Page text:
by Bennett Hennessey
Updated Nov 2018
Apolo is the access point to the Machariapo and Tuichi isolated Inter‑Andean dry montane forest (800 to 1300 m) within Madidi National Park. The key birds in the area are the San Pedro Tanager (photo), Yungas Antwren, the threatened Military Macaw, the Rufous‑vented Ground‑Cuckoo, and could be the Scimitar-winged Piha. Keep in mind the San Pedro Tanager appears to seasonally migrate out of the dry valley during Bolivia's winter May to September; when they area is heavily defoliated and the best time to see the Rufous-vented Ground-Cuckoo. This large rain shadow dry forest is a fairly unique ecosystem and offers many bird species more common to Chaco and dry forests south of Santa Cruz city like Ochre‑cheeked Spinetail, Rufous Casiornis, Black‑capped Antwren, Black‑bellied Antwren, and Saffron‑billed Sparrow. But also because of its highland location the area shares species of Andean river valleys and middle montane forests like Yungas Manakin, Plain Antvireo, Pale‑edged Flycatcher, White‑winged Tanager, Two‑banded and Golden‑crowned Warbler.
This area, accessible by a 45 km dirt road, is of difficult access. The road passes through a large river that can be impassible during the rainy season, or after a good rain. Locals have taken to crossing the foot bridge on small 100cc motorcycles as a form of year round access.
Now if you are familiar with neotropical birds, you should have stopped and reread Rufous-vented Ground-Cuckoo. Because this is a bird you NEVER ever see. A plethora of jungle lodges will have the bird listed for their site, but ask how many people have actually seen the bird. Well, here, way out of the species' normal habitat, it becomes visable. Clearly the best place in the world to SEE this species. This is the only dependable site in Bolivia for these three birds. A one week (7 days) camping tour to this area should provide at least 140 dry forest and middle montane bird species plus observations of at least one Rufous‑vented Ground‑Cuckoo, one Yungas Antwren and many Military Macaws. The dry forest also appears to have high numbers of some of the more difficult to identify Flycatchers, giving repeat performances of some of the finer details. Remember the 5 keys to Neotropical Flycatcher Identification: breast, head, back, wingbar and bill coloration.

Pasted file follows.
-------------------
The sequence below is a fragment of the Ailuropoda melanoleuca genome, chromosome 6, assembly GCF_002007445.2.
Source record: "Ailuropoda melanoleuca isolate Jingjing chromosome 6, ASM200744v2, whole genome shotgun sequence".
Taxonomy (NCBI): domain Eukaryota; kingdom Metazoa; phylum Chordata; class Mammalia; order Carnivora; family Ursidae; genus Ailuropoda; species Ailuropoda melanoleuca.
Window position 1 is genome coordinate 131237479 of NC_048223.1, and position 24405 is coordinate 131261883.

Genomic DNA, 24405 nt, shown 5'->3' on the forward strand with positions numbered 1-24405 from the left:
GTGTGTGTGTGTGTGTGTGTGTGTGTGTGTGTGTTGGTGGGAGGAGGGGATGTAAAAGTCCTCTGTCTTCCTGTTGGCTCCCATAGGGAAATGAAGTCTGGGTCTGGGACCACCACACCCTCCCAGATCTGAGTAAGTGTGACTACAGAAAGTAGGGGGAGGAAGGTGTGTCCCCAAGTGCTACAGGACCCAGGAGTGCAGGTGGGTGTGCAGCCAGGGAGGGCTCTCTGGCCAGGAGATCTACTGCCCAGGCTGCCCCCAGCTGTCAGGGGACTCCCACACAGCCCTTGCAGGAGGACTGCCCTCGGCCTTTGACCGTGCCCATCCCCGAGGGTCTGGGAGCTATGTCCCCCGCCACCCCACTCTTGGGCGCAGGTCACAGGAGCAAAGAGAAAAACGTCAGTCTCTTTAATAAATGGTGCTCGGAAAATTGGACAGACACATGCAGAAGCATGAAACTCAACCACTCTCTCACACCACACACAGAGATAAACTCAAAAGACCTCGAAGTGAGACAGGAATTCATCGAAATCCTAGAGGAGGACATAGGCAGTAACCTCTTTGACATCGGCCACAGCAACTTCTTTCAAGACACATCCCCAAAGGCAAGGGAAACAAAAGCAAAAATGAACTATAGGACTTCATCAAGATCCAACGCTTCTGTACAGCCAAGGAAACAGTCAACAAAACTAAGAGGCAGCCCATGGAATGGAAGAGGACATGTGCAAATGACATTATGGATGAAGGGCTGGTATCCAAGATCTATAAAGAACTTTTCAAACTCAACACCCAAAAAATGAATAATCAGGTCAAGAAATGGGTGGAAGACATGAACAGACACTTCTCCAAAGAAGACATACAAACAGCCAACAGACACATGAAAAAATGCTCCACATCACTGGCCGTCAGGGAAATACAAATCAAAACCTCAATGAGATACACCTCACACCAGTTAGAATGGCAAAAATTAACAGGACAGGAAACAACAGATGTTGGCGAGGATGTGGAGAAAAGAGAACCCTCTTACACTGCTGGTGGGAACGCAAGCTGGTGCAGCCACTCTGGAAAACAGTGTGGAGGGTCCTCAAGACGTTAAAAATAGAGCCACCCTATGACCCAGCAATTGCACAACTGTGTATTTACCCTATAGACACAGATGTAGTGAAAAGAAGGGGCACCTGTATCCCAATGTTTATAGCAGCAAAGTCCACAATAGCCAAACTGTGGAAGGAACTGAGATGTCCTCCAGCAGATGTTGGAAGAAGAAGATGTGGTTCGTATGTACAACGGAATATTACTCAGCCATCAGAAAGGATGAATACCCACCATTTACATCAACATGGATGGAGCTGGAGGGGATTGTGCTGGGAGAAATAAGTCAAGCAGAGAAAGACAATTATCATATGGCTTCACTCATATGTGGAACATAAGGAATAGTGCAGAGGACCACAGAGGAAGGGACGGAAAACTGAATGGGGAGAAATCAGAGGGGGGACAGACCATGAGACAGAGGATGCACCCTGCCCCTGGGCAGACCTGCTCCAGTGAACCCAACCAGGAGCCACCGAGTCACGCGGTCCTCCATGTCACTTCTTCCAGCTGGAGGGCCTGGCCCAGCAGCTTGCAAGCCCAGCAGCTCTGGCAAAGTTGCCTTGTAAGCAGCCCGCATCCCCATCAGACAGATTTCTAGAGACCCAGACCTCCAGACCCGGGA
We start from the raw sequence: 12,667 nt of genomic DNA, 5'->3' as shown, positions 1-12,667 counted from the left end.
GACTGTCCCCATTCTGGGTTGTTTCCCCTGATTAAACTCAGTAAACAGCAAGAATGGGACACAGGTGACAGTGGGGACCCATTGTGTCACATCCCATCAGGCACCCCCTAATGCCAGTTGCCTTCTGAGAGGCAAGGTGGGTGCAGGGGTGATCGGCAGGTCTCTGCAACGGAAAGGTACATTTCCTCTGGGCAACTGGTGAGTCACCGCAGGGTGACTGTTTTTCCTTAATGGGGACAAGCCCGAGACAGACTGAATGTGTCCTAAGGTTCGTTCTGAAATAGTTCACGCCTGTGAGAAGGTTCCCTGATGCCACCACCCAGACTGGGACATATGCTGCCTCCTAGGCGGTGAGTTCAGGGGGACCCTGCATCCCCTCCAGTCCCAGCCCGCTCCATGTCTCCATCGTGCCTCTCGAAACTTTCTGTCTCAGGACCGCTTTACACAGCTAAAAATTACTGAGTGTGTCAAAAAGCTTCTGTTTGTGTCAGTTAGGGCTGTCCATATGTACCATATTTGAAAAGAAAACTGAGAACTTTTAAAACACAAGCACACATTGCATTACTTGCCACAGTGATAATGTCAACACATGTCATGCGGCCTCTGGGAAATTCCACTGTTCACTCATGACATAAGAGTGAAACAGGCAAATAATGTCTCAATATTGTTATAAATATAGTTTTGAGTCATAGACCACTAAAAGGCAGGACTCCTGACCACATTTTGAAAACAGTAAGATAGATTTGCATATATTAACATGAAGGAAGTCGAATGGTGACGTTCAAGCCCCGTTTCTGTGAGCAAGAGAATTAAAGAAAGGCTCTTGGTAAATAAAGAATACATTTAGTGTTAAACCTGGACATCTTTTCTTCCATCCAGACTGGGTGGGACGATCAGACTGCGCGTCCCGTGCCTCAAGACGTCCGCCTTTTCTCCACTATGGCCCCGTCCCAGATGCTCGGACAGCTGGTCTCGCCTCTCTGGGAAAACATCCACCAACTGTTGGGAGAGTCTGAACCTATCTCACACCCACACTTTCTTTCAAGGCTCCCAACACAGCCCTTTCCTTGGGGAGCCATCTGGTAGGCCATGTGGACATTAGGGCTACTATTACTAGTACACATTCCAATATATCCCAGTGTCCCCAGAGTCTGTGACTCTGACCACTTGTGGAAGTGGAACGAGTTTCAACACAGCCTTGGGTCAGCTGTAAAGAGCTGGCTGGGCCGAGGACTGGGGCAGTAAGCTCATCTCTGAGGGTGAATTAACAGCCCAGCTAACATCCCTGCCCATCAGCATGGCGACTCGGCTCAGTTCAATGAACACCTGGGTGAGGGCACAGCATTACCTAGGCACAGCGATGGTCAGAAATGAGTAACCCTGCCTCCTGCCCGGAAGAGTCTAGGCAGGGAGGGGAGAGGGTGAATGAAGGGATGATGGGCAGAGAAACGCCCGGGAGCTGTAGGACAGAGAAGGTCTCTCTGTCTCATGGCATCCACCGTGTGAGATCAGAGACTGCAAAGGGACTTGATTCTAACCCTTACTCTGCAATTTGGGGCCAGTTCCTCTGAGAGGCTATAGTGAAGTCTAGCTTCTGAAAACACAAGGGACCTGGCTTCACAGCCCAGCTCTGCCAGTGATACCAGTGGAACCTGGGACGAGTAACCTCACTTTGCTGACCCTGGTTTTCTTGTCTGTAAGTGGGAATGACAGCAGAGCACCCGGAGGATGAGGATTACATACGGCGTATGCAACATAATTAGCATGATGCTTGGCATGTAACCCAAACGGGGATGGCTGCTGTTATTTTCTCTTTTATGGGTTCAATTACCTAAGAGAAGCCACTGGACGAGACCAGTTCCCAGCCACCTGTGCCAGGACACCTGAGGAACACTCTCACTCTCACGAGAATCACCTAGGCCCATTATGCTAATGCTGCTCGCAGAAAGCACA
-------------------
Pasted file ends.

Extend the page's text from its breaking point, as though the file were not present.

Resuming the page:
Military Macaws are common lower down the trail within the Tuichi Valley. There is no particular site for them, but their loud screeches will often give them away, whether in flight or if lucky perched for close views. Approximately three kilometres up stream of the usually dry river bed of the appropriately named "Rio Seco" before crossing Rio Tuichi to Asariamas is an occasionally used Kopa where in July 2000 Bennett saw 48 Military Macaws, 18 Mealy Parrots and 6 Blue‑headed Parrots chewing the cliff edge soil. This would be an early morning activity and the incredible raucous gives the site away, but they are not always present.
The Rufous‑vented Ground‑Cuckoo can be observed on the trail throughout the dry forest, more common in the Rio Machariapo valley. The birds are quite skittish and will dodge away through the forest undergrowth, but with patience and slow quiet birding one should be able to observe one unaware. Frank E. Rheindt saw in early December 2011 two Rufous-vented Ground-Cuckoos hopping along the path and another booming in a tree for 5 minutes.
The Yungas Antwren will require a bit of research into their plumages‑especially the female. This is a skulker bird frequenting the moist river valleys of the small wet montane streams on the trail. The birds have always been observed in their sexually dimorphic pairs with 2 to 4 species understory foraging flocks, seeking insect food in vine tangles 1‑7 meters above the ground. For best results, we recommend keeping an eye out for these birds in the early morning. Traveling to Asariamas, the birds have been observed along the trail climbing the moist valley just after Estancia Tuichi (the only large clearing on the trail). Also birds are present in the thin moist valleys in the Machariapo valley after the road turns into the trail. This bird very reluctantly sings, but listen out for the chips and psss of foraging flock call notes.
The Scimitar-winged Piha is a very rare bird in Bolivia. In 2017, Jeffrey Cheney saw the species in the Choquetanga Valley "I saw the Scimitar-winged Piha in the gulch just below the rockslide. That rockslide was more or less at the beginning of the Machariapo Valley after you enter the national Park and head towards Peru."
Logistics: You first need to be in Apolo. From here head along the road to Assariamus, which will take you up out of Apolo and then down into the Machariapo Dry Valley. sourroad slowly descends along the river, with a shallow crossing eventually. This used to be a mule trail, but has been made into a dirt road, but one that is often cut off. You could try reaching the site with a rented car (from La Paz- no car rental in Apolo), rent a local Apolo motorcycle (if possible), or get a taxi to drop you off, and pick you up at the end of the day (paying a good rate, with withheld payment until pickup- negotiate all this way before hand). There is next to no traffic on the deadend road.